Smith, F.T. and Jones, M.A.
One-to-few and one-to-many branching tube flows.
Journal of Fluid Mechanics, 423, . (doi:10.1017/S0022112000002019).
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Branching tube flows are examined, for one mother to two, three or more daughter tubes. The case of many daughters (abrupt multi-branching) models blood flow through an arteriovenous malformation in the brain, while that of very few daughters (gradual branching) applies elsewhere in physiology and surgical grafting, as well as other applications including industrial ones. Theory and computation are presented for two- and three-dimensional motions, under the viscous and inviscid effects of small changes in mass flux between the daughter tubes, area expansion and turning of the flow. Specific configurations for which flow solutions are obtained are (a) with two large daughters, (b) with one small daughter/side branch, and (c) with multiple small daughters.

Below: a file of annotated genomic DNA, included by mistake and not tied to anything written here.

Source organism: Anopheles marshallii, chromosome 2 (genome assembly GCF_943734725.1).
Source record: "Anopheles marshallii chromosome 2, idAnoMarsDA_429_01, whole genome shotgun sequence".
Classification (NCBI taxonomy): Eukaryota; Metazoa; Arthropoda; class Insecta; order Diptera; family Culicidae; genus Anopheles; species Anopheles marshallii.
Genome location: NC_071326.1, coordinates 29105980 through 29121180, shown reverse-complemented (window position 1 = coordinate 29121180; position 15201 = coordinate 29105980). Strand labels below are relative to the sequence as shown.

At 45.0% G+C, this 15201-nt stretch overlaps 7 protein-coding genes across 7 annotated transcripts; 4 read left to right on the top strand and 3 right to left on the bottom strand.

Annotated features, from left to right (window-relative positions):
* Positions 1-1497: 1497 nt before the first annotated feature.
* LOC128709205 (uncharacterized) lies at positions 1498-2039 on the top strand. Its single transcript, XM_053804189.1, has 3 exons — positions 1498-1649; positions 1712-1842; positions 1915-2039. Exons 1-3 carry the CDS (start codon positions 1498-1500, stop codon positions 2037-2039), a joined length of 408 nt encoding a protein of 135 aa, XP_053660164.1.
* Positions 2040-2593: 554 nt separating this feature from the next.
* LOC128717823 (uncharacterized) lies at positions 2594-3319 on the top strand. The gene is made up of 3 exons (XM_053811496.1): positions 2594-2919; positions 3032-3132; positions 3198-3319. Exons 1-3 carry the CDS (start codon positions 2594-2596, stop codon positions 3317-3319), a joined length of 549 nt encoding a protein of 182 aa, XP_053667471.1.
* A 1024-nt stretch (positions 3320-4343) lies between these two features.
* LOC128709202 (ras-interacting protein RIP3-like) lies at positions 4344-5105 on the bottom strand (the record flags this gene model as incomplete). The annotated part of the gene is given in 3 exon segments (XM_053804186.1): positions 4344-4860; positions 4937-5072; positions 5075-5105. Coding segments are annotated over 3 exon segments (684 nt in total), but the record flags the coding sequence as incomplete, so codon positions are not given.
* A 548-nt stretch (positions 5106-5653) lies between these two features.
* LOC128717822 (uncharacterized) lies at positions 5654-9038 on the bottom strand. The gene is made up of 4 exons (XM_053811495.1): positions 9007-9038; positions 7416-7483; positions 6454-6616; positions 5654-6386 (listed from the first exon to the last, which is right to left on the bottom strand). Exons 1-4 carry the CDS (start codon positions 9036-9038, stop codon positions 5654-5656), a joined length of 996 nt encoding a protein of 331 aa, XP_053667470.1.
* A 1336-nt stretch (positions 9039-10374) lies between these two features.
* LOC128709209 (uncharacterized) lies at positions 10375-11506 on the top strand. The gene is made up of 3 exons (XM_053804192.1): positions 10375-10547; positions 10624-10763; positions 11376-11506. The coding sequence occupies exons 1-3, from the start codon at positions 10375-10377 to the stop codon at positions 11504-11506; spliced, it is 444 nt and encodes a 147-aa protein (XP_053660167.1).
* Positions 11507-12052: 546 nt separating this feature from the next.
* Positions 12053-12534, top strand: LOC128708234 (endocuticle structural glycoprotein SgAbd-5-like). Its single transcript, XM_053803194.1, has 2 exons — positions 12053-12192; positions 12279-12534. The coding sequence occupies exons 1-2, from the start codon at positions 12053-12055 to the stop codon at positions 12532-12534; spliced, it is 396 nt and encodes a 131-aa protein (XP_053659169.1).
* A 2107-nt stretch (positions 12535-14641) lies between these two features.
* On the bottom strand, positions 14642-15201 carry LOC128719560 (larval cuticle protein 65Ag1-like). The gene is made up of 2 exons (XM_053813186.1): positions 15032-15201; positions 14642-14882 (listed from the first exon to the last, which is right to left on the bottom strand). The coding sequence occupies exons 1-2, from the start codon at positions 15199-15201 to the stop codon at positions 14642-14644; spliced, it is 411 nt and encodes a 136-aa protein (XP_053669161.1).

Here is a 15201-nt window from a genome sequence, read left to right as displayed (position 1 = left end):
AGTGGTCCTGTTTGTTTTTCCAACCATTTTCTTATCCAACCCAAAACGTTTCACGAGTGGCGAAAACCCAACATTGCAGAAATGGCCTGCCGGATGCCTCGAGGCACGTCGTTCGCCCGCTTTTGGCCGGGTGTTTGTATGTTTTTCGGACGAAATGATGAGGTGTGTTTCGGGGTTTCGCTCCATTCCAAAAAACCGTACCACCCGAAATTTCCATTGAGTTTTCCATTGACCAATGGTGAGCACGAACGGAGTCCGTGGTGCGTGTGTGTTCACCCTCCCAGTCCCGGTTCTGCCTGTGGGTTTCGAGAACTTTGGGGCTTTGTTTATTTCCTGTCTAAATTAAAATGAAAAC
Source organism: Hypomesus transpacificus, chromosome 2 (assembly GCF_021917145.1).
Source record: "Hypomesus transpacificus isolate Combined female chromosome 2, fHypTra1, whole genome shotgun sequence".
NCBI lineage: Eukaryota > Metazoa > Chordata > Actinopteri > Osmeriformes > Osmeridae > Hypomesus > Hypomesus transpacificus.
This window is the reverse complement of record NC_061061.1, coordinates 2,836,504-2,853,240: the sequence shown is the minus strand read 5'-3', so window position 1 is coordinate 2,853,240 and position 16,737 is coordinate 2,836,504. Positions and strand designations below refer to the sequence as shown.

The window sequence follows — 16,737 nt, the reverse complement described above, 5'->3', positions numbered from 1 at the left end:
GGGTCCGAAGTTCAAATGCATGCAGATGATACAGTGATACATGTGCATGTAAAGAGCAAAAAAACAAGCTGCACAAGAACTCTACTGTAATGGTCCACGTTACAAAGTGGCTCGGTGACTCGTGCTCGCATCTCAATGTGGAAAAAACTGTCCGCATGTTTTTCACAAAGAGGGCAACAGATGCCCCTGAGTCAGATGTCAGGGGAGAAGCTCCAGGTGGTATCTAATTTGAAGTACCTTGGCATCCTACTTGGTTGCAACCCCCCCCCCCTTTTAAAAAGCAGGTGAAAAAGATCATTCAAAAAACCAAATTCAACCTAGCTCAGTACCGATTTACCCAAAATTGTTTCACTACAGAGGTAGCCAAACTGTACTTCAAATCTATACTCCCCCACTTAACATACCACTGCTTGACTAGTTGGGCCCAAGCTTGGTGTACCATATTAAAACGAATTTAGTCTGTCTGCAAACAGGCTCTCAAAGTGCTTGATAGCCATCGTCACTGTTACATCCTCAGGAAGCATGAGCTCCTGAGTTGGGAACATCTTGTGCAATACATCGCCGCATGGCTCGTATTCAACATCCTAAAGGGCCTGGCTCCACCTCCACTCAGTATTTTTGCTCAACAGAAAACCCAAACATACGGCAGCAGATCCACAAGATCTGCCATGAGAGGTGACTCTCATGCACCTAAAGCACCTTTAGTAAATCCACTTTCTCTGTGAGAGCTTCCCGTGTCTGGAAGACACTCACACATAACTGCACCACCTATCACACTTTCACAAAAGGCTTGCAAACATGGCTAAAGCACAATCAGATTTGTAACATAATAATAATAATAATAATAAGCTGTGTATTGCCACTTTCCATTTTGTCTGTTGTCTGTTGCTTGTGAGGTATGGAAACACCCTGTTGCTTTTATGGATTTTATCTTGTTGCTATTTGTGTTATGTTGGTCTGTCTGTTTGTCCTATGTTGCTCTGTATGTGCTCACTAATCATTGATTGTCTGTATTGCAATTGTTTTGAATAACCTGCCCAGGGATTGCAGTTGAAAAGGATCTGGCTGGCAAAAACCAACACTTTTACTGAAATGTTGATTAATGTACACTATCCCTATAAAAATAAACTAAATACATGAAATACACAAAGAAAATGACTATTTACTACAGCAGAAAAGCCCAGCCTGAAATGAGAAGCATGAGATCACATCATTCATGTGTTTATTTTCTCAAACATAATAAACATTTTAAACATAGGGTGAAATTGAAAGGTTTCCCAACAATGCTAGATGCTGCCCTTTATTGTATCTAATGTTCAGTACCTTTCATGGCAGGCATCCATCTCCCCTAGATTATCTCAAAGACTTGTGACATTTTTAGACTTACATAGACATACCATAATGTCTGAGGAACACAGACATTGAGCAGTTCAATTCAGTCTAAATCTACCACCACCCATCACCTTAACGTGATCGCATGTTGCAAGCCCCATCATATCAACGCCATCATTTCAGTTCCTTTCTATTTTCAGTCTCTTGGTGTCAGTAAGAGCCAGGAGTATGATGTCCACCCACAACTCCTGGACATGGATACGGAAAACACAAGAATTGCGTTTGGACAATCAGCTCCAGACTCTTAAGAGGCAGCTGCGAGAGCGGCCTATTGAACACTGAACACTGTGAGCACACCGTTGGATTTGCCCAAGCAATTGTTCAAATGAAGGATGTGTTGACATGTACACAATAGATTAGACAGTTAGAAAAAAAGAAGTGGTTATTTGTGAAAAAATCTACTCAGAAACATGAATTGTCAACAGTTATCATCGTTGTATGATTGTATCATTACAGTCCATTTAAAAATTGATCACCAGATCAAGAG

The numerous physical mechanisms acting concern overall upstream influence and through-flow, and flow separation and criteria for its avoidance, as well as criteria for the amount of turning and area expansion possible without energy loss and other factors associated with separation, and the role of the branching geometry versus that of the mass-flux distribution in the daughters. In particular, configuration (a) allows substantial separation-free turning and expansion only with certain shaping of the outer wall and an area expansion ratio typically less than 1.2, whereas more daughters involve a balance between geometry and mass flux. In (b), an abrupt pressure jump is induced at the mouth of the small daughter, near which mass-flux effects tend to dominate over geometrical shaping effects. In (c), as the number of daughters increases, the amount of separation-free turning and expansion is found to increase substantially, and the distributed mass-flux influence readily overrides the geometrical influence throughout the branching; there is also an integrated upstream effect of the multi-branching on the incident mother flow even though each daughter flow acts as if independent. Tentative designs based on wall shaping, flux distributions and divider placement are considered for flow improvement/surgery.
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